Monday, October 26, 2009

It's what's inside that counts: The art of organs & innards takes guts

These artists let it all hang out. The work is anatomically familiar. It represents our internal organs often used as a metaphor for something greater. Some of the pieces are more literal. As in other posts, the artists aren't limited to any specific themes in their work, but this is one motif where they've all found some form of expression. 

Artists create their pieces in a multitude of media. Molly Uravitch works in ceramics. (left)

Annette Messager: "Inflating-Deflating consists of around thirty elements, mingled internal and external human body parts: arms, lungs, foot, stomach, organs, etc. all made of painted parachute fabric. 

"Here our body is isolated in fragments, which mix and go through each other: the brain meets a breast, which is friends with a stomach, which in turns brushes against entrails. There is an interweaving of the inside and the outside, jungle of skin, organs, fluids and immersed body parts." (image from ArtNews)

London Jewelry Week June 2008 saw a model in the Swarovski fashion show decked out in a bodysuit featuring sparkly stylized versions of the body's organs. 

Artists mentioned earlier in this blog delve into the world of that which is typically left unseen.  

Ela Bauer's jewelry features the use of some  unconventional materials and forms that evoke images of what's beneath the surface. Some of Sandra Ono's  sculptural pieces utilize acrylic fingernails to create that aura of something organic. 

Psychiatrist Karen Norberg in Cambridge, MA knitted an anatomically correct model of the human brain using 100 percent cotton yarn. The woolen brain is nine inches at its longest not including the spinal cord at the base.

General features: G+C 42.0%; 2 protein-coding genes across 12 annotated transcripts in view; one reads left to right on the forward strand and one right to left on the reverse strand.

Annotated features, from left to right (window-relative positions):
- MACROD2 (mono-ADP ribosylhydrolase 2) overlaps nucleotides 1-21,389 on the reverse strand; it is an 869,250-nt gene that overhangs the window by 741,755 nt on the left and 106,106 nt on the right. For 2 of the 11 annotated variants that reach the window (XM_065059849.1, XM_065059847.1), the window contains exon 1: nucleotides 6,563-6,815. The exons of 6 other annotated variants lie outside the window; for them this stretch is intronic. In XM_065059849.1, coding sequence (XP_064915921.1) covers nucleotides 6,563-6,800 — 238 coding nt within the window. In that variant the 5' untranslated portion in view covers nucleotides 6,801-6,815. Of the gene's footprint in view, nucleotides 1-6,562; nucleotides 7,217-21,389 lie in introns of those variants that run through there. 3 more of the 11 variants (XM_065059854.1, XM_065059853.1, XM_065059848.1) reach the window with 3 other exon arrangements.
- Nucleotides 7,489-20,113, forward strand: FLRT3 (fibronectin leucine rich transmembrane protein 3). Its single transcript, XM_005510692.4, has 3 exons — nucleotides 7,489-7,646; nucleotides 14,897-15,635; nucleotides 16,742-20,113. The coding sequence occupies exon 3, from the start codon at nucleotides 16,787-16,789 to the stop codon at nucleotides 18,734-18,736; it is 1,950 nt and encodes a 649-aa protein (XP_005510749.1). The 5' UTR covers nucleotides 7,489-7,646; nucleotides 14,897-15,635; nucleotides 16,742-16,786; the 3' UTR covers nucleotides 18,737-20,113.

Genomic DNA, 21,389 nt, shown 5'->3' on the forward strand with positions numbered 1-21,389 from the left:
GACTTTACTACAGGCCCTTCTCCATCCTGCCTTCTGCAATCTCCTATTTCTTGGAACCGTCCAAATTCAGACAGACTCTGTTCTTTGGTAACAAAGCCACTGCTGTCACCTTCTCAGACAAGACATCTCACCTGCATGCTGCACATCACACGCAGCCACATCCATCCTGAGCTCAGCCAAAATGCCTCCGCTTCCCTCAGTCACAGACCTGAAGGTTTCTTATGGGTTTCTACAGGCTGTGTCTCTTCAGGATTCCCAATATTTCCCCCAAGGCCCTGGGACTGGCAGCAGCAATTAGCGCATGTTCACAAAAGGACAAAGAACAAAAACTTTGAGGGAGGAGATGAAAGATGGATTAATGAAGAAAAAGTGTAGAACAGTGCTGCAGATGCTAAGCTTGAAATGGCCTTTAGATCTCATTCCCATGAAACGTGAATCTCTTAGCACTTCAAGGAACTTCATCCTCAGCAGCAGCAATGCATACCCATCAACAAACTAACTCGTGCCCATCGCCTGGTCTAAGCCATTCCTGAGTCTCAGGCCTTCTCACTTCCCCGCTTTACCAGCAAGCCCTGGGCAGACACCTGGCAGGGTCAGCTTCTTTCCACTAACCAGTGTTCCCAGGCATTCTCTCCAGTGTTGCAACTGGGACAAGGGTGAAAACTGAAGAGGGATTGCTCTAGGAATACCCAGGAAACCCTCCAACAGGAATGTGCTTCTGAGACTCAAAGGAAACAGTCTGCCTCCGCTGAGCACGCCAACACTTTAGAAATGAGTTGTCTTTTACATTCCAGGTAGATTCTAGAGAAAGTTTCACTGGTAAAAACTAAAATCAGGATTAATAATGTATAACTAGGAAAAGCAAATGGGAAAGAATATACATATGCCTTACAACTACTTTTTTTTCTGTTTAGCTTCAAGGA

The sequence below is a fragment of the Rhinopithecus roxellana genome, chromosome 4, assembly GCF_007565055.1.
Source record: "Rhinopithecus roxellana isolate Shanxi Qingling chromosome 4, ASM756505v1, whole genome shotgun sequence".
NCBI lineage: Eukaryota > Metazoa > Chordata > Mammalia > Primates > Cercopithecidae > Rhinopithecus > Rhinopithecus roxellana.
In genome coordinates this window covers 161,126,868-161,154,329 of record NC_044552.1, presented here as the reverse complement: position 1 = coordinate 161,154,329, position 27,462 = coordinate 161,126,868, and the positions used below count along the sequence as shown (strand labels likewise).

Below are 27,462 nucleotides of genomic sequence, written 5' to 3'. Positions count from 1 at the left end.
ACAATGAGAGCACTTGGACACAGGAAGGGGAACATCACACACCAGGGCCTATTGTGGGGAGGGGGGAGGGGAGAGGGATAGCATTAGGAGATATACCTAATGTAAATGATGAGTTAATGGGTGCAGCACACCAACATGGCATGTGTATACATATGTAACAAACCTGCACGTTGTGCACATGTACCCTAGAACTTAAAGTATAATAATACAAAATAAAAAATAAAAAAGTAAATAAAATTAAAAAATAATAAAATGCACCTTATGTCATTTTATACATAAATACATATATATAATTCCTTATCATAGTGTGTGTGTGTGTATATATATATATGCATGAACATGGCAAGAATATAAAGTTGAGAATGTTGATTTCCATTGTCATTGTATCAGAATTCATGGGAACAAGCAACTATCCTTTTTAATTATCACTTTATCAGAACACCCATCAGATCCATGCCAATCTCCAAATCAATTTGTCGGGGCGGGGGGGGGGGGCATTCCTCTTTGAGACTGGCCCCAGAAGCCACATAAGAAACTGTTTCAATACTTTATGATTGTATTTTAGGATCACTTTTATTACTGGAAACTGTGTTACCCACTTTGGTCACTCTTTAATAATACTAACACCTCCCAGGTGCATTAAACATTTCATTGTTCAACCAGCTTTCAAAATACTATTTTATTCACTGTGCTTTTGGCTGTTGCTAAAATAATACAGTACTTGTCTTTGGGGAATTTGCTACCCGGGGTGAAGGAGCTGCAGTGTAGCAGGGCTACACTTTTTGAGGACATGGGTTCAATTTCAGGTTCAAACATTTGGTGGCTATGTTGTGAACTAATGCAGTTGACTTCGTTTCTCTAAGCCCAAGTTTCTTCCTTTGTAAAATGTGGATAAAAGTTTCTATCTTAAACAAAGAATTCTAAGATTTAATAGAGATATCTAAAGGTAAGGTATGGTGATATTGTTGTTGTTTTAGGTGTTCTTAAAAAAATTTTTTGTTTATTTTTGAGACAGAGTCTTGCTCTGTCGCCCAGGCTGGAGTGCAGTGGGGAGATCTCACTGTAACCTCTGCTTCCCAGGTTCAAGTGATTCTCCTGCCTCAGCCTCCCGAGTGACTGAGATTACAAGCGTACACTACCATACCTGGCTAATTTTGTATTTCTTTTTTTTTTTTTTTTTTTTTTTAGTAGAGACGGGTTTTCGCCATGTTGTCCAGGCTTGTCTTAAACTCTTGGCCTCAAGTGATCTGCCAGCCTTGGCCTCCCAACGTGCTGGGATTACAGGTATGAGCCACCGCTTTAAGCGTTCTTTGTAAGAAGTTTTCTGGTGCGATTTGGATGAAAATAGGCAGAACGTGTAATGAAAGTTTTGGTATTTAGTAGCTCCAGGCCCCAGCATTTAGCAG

From The Telegraph: “It was a labor of love. For me, there were two humorous aspects. One was simply to undertake such a ridiculously complex, time-consuming project for no practical reason. 

"The second was the idea of making a somewhat mysterious and difficult object - a brain - out of a cuddly, cheerfully colored, familiar material like cotton yarn.”

The Jacobs Gallery (Eugene OR) 2009 Mayor’s Art Show Best of Show Award went to Marjorie Taylor's textile piece, Warm Glow or fabric MRI: Bill's Brain.

A wearble sculpture by German artist, Sindy Butz is titled Butterflies in the stomach. The piece utilizes glass, metal, zipper slides and may be manipulated.
Word is that small-scale pieces of artwork are hot in interior design right now.

At Skin Bag, you can get those little organ purses you've all but given up searching for. (image below)

GIANTmicrobes are stuffed animals that look like tiny microbes. Sections include Maladies, Venereals, Menageries and Infirmaries. A White Blood Cell is available as a plush doll in two sizes or in miniature form in a petrie dish.

Feel that grumbling and gurgling inside telling you to get something like this for your very own?

Women's Sourpuss See Through Me Dress has an anatomy theme with bones and anatomical hearts. Sourpuss dresses have fun prints and different styles. They get good customer reviews

Anatomical heart necklaces come in different metals, materials, sizes and prices. Nice gift idea for the medical student or the writer in the family.

Gothic Heart Be Mine Apron
Gothic Heart Be Mine Apron by opheliasart
See more aprons from

 Kate & Anna McGarrigle's chemical love song, Nacl [Sodium Chloride]is available for download in MP3 format on

"...Then unsuspecting chlorine felt a magnetic pull. She looked down and her outside shell was full! Sodium cried 'What a gas, be my bride, and I'll change your name from chlorine to chloride!'" Ah, love.

If you want to participate and learn even more check out this traveling show. The Grossology Museum Tour may be coming to a location near you. 

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